For the second time in less than a year, the United Kingdom’s data security regulator has fined one of the nation’s largest telecom companies for failing to protect customer data. The fine, and strongly worded comments from Information Commissioner Elizabeth Denham, should be a fresh wakeup call to all companies that gather and curate information about their customers.
Consumers and regulators are holding breached companies accountable when they feel the organizations have failed to adequately address cybersecurity.
After a three-year investigation, the U.K.’s Information Commissioner’s Office levied a £100,000 fine against TalkTalk Telecom Group PLC in early August, charging that the company “failed to look after its customers’ data.” Its actions placed personal information of 21,000 customers at risk of “falling into the hands of scammers and fraudsters,” the office said. In October 2016, the ICO fined TalkTalk £400,000 for a 2015 cyberattack that exposed the personal data of nearly 157,000 customers. At the time, ICO said TalkTalk could have prevented the attack by taking basic security steps.
The maximum fine the ICO can impose is £500,000.
In both cases, Denham spoke strongly about the company’s culpability.
“Yes, hacking is wrong,” she said last year. “But that is not an excuse for companies to abdicate their security obligations. TalkTalk should and could have done more to safeguard its customer information.”
In announcing the most recent fine, Denham said: “TalkTalk should have known better and they should have put their customers first.”
Without question, cyberattacks are becoming more common, frequent, sophisticated and far-reaching. From the rise of nation-state ransomware attacks that affect innocent organizations and consumers, to increasingly successful spear-phishing attacks, organizations face ever-escalating threats to their networks, systems and customer data.
At the same time, the public is increasingly aware of the impact of a data breach and identity theft risks. Regulators and courts are paying attention too; companies face mounting risks of litigation or regulatory action — as well as customer outrage and reputational damages — when a cybersecurity incident occurs.
TalkTalk says it took action in relation to the most recent fine, notifying customers and the ICO when the company discovered the breach, investigating the incident and dropping the third-party vendor through whom the breach occurred. “We continue to take our customers’ data and privacy incredibly seriously,” the company said in a statement published in The Guardian.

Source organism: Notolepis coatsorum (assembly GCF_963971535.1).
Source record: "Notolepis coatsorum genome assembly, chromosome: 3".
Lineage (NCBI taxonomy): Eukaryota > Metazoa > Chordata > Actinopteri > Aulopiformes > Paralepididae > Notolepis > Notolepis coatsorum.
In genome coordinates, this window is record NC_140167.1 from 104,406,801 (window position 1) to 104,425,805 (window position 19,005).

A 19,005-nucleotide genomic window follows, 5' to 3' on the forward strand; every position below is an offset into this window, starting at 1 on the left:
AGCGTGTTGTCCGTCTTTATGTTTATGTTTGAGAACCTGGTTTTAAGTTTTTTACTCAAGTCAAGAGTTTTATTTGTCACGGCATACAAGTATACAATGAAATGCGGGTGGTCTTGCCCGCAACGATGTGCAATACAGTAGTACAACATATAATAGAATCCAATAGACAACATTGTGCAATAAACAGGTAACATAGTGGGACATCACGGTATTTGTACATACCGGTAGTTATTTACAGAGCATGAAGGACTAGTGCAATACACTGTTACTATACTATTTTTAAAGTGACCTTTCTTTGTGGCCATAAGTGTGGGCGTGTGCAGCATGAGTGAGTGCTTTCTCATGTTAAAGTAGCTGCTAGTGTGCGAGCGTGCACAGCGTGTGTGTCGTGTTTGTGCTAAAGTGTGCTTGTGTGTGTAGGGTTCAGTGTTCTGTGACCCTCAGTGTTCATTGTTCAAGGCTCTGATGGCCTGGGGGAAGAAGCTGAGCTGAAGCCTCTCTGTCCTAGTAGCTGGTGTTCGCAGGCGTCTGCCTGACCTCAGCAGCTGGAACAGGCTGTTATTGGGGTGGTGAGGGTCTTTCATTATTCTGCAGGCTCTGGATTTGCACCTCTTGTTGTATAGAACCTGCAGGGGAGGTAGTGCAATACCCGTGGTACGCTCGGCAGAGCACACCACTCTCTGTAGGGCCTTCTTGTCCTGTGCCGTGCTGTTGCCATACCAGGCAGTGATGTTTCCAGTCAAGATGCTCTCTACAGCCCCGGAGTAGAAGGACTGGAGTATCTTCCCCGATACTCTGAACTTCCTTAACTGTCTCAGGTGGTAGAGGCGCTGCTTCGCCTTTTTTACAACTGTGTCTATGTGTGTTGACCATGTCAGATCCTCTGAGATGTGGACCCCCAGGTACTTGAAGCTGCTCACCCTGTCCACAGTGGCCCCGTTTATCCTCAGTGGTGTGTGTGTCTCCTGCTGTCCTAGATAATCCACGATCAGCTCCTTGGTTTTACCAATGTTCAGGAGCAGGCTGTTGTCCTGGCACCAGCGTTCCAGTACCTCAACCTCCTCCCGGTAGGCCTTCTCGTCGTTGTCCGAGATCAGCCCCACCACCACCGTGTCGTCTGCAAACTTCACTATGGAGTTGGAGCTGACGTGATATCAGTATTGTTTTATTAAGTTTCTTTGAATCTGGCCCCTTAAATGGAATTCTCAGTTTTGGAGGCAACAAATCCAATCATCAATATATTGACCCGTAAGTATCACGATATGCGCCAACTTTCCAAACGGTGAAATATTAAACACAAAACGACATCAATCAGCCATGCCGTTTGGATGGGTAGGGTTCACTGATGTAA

In fact, a majority of companies do have data breach response plans in place, Ponemon Institute reported in the Fourth Annual Data Breach Preparedness study. Eighty-six percent of the companies surveyed said they had a data breach plan in place, but just 42 percent felt their plan would be effective. What’s more, only 27 percent were confident they would be able to minimize the financial and reputational impact of a data breach.
What companies must do
An up-to-date, field-tested and audited data breach response plan is an essential step in defending against the impact of a data breach or other cybersecurity event — but on its own, it’s not enough. Companies must also take steps to bolster cybersecurity and protect customers, including:
- Keep software and hardware systems up-to-date. The U.K.’s National Health Service was one of the biggest victims of the WannaCry ransomware attack earlier this year, despite repeated warnings from security experts that the agency needed to upgrade its systems to be more secure. The ICO has repeatedly said TalkTalk could have prevented the breaches for which it was fined.
- Vet the cybersecurity strength of third-party vendors. The breach that resulted in a £100,000 fine for TalkTalk occurred when employees of a customer service vendor outside the country accessed customer data through a TalkTalk portal. If your company works with vendors who will have access to and use of customer data, be sure to assess their cybersecurity measures as strictly as you would your own.
- Prepare to care for breached consumers. When a cybersecurity event occurs, how you care for affected customers will directly affect your ability to retain their business and mitigate reputational damages. According to Ponemon’s report “Mega Data Breach: Consumer Sentiment,” 63 percent of consumers believe a breached organization should offer free identity protection to affected customers. In addition to a robust customer service team trained to address customers’ data breach concerns, companies should consider offering comprehensive identity theft protection services to customers affected by a material data breach.
Companies should take to heart Denham’s assertion that the 2016 TalkTalk fine should “act as a warning to others that cybersecurity is not an IT issue, it is a boardroom issue.”
“Companies must be diligent and vigilant,” she said. “They must do this not only because they have a duty under the law, but because they have a duty to their customers.”